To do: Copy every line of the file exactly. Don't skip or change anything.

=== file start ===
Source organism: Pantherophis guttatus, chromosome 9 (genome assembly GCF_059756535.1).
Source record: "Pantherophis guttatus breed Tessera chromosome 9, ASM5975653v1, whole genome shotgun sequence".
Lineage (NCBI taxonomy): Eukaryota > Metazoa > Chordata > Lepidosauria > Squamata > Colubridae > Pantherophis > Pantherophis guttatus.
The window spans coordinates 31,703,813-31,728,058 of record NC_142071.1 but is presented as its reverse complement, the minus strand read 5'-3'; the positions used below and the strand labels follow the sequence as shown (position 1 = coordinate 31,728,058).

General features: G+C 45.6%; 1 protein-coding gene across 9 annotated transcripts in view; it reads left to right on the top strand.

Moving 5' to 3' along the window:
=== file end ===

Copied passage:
Source organism: Pantherophis guttatus, chromosome 9 (genome assembly GCF_059756535.1).
Source record: "Pantherophis guttatus breed Tessera chromosome 9, ASM5975653v1, whole genome shotgun sequence".
Lineage (NCBI taxonomy): Eukaryota > Metazoa > Chordata > Lepidosauria > Squamata > Colubridae > Pantherophis > Pantherophis guttatus.
The window spans coordinates 31,703,813-31,728,058 of record NC_142071.1 but is presented as its reverse complement, the minus strand read 5'-3'; the positions used below and the strand labels follow the sequence as shown (position 1 = coordinate 31,728,058).

General features: G+C 45.6%; 1 protein-coding gene across 9 annotated transcripts in view; it reads left to right on the top strand.

Moving 5' to 3' along the window: